Francis Ford Coppola is no stranger to disastrous film shoots. The making of The Godfather was so wild that Paramount+ made a limited series about it. Apocalypse Now begat a gripping documentary. Both produced timeless masterpieces. On Monday, rumors swirled that something similar was happening on the set of his self-financed, star-studded dream project Megalopolis, claiming that there’d been a “crew exodus,” “chaos” and a “ballooning budget.” But Coppola and other key players are laughing that talk off.
“I’ve never worked on a film where I was so happy with the cast,” Coppola told Deadline, shooting down some of the wilder rumors. He continued:
“I am so happy with the look and that we are so on schedule. These reports never say who these sources are. To them, I say, ha, ha, just wait and see. Because this is a beautiful film and primarily so because the cast is so great. I’ve never enjoyed working with a cast who are so hardworking and so willing to go search for the unconventional, to come upon hidden solutions. It is a thrill to work with these actors and the photography is everything I could hope for. The dailies are great. So if we’re on schedule, and I love the actors and the look is great, I don’t know what anyone’s talking about here.”
Coppola did acknowledge that there have been some crew turnovers. One major change mid-stride was switching up the VFX department. He was using on-set virtual production, which involves mostly or completely doing the special effects first then placing the actors on a volume, which includes a wall of LED screens. It’s how they shot The Mandalorian. But they decided it would cut costs to do it the old fashioned way with green screen, so they can add effects in post-production.
“It was basically about managing cost,” Coppola said.
Coppola wasn’t the only one who weighed in. So did Adam Driver, who stars in the film, about replacing a destroyed city with a new metropolis. “All good here! Not sure what set you’re talking about! I don’t recognize that one! I’ve been on sets that were chaotic and this one is far from it,” Driver told Deadline. He continued:
“The environment that’s being created by Francis, is one of focus and inspiration. As of now, we’re on schedule, making our days, and honestly, it’s been one of the best shooting experiences I’ve had. Our crew is fast and inventive, our costume department is on point, the actors are incredible and willing, and Francis is one of the most insightful and caring people to work with. I’m very proud to be making this movie with him, and them, and though I haven’t interviewed everyone, I can confidently say that that’s the general attitude on set.”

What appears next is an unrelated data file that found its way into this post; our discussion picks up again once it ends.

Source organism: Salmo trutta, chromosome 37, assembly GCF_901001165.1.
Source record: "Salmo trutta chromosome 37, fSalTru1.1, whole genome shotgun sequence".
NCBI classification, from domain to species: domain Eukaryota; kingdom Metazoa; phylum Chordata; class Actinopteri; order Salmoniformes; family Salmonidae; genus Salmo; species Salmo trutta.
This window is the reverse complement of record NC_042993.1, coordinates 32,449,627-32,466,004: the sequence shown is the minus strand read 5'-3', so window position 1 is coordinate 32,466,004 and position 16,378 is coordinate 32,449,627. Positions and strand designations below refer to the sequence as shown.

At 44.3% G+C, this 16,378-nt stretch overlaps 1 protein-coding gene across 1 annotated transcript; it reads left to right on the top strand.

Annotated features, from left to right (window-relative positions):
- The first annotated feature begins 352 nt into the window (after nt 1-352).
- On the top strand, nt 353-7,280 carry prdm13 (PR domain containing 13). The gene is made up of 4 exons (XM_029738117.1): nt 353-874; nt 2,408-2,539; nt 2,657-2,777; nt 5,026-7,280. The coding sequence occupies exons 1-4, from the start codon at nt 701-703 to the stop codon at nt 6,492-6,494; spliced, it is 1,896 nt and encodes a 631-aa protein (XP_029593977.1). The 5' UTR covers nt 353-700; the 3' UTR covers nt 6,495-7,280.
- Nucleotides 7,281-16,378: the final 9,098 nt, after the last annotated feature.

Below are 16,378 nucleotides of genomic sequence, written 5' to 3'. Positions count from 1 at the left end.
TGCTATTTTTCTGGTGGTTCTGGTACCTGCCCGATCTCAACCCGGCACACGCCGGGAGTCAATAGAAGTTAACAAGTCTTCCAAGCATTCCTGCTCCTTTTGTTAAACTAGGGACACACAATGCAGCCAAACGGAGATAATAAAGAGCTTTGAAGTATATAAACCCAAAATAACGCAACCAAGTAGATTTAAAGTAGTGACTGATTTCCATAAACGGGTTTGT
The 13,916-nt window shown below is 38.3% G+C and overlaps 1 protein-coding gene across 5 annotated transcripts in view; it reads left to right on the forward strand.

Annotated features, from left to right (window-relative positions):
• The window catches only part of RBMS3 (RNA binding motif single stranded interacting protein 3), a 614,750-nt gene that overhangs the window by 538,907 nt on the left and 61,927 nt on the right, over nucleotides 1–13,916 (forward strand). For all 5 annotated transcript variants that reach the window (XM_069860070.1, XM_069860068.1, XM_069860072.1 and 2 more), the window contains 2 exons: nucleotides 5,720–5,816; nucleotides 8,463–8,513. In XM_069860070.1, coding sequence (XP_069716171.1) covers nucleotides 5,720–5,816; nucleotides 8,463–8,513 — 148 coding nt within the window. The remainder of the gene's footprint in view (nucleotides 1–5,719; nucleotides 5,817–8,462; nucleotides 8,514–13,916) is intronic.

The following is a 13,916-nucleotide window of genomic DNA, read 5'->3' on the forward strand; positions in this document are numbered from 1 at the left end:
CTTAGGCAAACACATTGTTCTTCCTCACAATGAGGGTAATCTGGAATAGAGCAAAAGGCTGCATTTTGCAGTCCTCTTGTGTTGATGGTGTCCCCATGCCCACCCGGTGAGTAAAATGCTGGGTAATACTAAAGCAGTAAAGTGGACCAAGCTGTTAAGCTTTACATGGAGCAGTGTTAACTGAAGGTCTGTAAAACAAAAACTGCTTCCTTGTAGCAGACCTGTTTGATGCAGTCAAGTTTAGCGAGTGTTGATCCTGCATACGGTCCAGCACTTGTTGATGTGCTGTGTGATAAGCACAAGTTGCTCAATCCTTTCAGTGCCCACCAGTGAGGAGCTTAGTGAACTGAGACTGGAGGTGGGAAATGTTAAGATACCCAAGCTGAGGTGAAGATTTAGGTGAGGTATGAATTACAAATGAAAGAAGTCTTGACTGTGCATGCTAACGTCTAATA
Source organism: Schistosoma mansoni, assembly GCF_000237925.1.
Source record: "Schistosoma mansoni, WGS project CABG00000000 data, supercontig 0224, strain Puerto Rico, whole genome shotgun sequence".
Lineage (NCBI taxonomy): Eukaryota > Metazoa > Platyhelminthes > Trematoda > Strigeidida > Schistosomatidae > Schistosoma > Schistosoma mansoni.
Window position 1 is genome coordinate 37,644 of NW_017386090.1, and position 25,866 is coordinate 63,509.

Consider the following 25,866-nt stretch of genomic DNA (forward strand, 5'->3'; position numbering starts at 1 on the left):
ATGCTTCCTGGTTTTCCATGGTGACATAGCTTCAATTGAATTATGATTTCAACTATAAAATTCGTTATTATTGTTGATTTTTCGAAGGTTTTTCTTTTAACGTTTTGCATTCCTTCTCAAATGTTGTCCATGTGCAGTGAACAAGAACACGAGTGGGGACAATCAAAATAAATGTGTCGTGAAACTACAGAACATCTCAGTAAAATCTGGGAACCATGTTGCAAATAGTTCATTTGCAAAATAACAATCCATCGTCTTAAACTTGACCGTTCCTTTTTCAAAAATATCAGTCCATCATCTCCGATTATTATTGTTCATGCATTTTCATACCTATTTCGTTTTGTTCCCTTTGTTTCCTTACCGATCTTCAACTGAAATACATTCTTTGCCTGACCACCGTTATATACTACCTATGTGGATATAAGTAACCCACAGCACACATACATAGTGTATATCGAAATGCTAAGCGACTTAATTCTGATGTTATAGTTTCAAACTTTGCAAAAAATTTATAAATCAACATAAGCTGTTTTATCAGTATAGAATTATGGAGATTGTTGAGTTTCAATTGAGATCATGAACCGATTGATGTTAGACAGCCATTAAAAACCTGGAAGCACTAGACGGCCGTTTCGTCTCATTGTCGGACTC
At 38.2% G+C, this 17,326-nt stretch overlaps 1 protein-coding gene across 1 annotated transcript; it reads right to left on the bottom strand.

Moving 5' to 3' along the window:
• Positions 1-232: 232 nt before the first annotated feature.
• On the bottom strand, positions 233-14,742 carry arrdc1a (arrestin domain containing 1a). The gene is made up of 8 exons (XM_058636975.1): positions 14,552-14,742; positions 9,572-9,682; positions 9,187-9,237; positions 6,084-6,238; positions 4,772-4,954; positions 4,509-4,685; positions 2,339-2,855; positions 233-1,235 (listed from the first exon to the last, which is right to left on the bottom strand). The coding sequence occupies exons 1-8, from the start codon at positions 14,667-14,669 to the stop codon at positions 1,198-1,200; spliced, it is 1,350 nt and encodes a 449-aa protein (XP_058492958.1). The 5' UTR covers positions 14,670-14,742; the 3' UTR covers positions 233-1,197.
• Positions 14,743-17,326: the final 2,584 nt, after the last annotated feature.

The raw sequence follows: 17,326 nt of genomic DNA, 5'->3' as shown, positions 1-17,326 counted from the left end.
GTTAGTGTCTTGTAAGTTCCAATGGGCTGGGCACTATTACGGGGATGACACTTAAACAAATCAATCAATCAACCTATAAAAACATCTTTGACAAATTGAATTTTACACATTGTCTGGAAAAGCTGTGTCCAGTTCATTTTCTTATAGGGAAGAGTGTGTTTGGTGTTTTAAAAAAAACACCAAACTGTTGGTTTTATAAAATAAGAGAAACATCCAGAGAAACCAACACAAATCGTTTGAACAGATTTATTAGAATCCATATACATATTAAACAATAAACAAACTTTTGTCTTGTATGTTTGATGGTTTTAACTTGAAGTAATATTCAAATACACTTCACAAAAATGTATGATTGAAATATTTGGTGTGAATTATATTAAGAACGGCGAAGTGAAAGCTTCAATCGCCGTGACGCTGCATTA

Driver suggested the film is unlike most shoots, but that shouldn’t be a bad thing. “No one signed up for this movie expecting the process to be conventional. We were expecting the opposite in the pursuit of making something unique,” Driver said. “The only madness I’ve observed is that more productions aren’t allowed to be as creatively wild and experimentally focused, precisely because someone else is paying for it. It’s an effort and risk by Francis that I feel should be applauded, not publicly mischaracterized as troubled.”
Coppola even seemed confident that the film wouldn’t get out of control, like Apocalypse Now, which went wildly over budget and whose shoot stretched on for over a year. “We’ll finish the film in spring of 2023, and we’re totally on schedule, which is hard to do on a big picture,” Coppola said. “I don’t know how many films can say that eight weeks in but we are and that’s a fact.”
Perhaps this is bad news for those hoping for another notorious Francis Ford Coppola shoot that winds up birthing a masterpiece. Still, it sounds like there’s just enough good chaos to give us one of those anyway.